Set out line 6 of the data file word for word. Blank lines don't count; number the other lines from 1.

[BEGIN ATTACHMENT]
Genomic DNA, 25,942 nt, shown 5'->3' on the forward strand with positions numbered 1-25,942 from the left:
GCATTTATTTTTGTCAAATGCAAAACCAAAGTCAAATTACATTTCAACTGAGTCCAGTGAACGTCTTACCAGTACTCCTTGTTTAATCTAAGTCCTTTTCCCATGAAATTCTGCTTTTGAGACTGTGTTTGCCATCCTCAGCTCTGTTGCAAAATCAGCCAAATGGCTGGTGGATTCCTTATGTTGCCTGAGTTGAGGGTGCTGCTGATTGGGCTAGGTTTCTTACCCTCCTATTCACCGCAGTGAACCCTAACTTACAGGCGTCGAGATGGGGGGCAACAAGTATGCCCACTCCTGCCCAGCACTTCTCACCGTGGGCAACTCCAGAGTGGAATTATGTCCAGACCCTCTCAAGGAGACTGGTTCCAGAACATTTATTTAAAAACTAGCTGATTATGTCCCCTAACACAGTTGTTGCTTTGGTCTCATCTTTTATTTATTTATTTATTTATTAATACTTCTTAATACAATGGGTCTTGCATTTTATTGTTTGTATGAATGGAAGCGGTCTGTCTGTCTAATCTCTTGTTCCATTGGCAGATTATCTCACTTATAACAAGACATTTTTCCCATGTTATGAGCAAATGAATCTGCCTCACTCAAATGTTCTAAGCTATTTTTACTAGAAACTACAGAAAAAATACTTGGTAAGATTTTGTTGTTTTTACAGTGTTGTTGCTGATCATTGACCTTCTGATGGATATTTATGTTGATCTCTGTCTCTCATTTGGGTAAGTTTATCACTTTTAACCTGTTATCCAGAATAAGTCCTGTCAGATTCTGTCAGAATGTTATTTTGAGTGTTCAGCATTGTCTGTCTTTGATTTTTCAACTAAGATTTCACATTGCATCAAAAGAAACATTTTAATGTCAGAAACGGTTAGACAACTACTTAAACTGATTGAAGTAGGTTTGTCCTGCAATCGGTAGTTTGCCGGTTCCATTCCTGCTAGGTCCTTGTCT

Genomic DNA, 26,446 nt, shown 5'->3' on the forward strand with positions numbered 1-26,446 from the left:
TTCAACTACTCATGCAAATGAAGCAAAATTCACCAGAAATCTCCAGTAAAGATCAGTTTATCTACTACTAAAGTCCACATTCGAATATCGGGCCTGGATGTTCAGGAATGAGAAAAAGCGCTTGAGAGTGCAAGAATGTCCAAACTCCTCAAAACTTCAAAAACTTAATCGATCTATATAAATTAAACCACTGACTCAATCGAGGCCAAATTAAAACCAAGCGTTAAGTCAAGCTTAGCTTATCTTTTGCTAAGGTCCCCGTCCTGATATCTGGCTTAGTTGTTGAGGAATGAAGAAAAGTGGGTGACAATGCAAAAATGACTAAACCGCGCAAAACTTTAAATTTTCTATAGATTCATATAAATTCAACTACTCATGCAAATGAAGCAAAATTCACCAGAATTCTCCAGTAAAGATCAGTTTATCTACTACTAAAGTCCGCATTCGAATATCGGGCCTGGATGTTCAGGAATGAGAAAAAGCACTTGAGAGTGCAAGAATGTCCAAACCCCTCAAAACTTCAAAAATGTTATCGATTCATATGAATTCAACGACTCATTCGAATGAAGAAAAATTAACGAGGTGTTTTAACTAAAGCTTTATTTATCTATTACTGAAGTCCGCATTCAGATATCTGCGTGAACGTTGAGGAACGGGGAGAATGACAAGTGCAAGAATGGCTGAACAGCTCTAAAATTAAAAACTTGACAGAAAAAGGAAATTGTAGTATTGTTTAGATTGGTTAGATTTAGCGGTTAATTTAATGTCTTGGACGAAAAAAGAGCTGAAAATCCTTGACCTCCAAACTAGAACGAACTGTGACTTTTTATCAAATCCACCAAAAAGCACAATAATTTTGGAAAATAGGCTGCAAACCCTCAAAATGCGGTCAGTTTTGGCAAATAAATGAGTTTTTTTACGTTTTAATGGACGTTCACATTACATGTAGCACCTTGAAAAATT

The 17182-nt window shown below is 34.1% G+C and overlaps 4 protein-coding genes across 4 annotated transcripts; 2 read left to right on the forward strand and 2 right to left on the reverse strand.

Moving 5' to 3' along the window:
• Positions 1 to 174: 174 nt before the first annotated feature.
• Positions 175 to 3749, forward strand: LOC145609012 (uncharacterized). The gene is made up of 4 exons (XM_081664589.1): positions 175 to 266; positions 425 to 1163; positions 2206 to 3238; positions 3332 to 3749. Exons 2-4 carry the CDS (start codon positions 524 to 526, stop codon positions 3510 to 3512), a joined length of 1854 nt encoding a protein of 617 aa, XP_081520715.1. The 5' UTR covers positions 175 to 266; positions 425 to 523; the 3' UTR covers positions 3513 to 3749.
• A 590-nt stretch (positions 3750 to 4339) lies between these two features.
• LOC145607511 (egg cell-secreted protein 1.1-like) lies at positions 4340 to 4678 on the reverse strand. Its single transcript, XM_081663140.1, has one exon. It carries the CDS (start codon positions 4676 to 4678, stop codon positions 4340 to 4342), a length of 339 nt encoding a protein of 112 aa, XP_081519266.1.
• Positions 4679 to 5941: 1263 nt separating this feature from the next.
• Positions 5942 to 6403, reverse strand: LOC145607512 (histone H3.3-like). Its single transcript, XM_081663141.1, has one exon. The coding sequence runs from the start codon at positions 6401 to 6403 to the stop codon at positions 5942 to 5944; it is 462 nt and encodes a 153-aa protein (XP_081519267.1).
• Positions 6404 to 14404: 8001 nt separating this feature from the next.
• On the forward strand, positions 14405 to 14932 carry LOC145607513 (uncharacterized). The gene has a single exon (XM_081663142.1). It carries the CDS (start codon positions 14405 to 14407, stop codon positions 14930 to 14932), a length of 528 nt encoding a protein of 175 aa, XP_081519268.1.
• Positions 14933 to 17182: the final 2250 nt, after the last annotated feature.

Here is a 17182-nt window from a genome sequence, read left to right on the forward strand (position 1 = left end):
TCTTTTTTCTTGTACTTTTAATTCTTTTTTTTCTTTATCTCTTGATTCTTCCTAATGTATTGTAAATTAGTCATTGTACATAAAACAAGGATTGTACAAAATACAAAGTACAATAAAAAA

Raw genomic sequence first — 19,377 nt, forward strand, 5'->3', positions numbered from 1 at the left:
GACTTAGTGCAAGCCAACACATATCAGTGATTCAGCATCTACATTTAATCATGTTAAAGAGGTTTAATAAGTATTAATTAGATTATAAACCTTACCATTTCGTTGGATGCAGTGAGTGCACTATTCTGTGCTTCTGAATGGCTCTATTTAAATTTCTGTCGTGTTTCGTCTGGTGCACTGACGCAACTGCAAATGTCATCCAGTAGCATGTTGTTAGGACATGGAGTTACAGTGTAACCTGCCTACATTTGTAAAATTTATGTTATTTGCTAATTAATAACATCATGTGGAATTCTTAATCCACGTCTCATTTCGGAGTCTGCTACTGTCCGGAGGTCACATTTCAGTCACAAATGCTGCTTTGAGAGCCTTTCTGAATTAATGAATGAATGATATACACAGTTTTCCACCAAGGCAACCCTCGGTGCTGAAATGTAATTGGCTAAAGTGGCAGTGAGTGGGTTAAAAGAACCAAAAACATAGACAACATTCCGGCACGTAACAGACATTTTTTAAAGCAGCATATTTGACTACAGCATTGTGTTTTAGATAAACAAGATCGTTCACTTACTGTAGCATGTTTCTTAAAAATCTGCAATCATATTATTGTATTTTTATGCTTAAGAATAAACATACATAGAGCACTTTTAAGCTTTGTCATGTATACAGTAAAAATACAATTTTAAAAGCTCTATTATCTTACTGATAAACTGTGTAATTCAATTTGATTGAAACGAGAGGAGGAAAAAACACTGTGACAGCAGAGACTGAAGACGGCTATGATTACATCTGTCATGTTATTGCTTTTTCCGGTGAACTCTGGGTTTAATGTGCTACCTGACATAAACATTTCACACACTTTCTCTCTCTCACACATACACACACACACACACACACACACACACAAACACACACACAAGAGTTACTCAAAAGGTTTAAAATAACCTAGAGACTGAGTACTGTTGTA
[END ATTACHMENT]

Moving 5' to 3' along the window: